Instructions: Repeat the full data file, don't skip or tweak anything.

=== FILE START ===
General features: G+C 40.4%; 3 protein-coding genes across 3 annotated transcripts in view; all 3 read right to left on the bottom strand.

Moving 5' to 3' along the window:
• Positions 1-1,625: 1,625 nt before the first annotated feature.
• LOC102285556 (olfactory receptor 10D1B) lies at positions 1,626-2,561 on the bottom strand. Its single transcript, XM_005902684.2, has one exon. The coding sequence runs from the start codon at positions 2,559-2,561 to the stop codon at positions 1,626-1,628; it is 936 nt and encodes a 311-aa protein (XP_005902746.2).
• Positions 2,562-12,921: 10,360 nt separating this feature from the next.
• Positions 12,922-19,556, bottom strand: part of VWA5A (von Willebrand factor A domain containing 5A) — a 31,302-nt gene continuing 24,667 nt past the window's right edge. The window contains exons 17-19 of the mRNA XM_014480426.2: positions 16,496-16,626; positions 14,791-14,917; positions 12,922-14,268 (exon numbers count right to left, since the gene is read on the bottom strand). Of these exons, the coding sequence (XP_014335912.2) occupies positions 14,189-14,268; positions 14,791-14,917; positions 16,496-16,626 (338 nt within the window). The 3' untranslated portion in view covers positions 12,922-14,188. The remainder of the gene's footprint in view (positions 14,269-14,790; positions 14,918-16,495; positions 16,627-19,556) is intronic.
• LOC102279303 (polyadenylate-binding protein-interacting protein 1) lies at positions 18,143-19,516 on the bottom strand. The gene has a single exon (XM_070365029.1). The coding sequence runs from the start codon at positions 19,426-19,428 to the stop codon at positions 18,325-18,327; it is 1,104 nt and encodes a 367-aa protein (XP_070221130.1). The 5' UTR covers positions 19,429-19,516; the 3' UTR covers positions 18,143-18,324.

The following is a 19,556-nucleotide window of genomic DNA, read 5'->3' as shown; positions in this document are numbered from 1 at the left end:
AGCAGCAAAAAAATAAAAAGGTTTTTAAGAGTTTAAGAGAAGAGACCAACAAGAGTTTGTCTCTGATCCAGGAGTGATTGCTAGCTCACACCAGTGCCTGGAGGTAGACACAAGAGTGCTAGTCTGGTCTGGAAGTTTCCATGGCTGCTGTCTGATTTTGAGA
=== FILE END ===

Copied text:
General features: G+C 40.4%; 3 protein-coding genes across 3 annotated transcripts in view; all 3 read right to left on the bottom strand.

Moving 5' to 3' along the window:
• Positions 1-1,625: 1,625 nt before the first annotated feature.
• LOC102285556 (olfactory receptor 10D1B) lies at positions 1,626-2,561 on the bottom strand. Its single transcript, XM_005902684.2, has one exon. The coding sequence runs from the start codon at positions 2,559-2,561 to the stop codon at positions 1,626-1,628; it is 936 nt and encodes a 311-aa protein (XP_005902746.2).
• Positions 2,562-12,921: 10,360 nt separating this feature from the next.
• Positions 12,922-19,556, bottom strand: part of VWA5A (von Willebrand factor A domain containing 5A) — a 31,302-nt gene continuing 24,667 nt past the window's right edge. The window contains exons 17-19 of the mRNA XM_014480426.2: positions 16,496-16,626; positions 14,791-14,917; positions 12,922-14,268 (exon numbers count right to left, since the gene is read on the bottom strand). Of these exons, the coding sequence (XP_014335912.2) occupies positions 14,189-14,268; positions 14,791-14,917; positions 16,496-16,626 (338 nt within the window). The 3' untranslated portion in view covers positions 12,922-14,188. The remainder of the gene's footprint in view (positions 14,269-14,790; positions 14,918-16,495; positions 16,627-19,556) is intronic.
• LOC102279303 (polyadenylate-binding protein-interacting protein 1) lies at positions 18,143-19,516 on the bottom strand. The gene has a single exon (XM_070365029.1). The coding sequence runs from the start codon at positions 19,426-19,428 to the stop codon at positions 18,325-18,327; it is 1,104 nt and encodes a 367-aa protein (XP_070221130.1). The 5' UTR covers positions 19,429-19,516; the 3' UTR covers positions 18,143-18,324.

The following is a 19,556-nucleotide window of genomic DNA, read 5'->3' as shown; positions in this document are numbered from 1 at the left end:
AGCAGCAAAAAAATAAAAAGGTTTTTAAGAGTTTAAGAGAAGAGACCAACAAGAGTTTGTCTCTGATCCAGGAGTGATTGCTAGCTCACACCAGTGCCTGGAGGTAGACACAAGAGTGCTAGTCTGGTCTGGAAGTTTCCATGGCTGCTGTCTGATTTTGAGA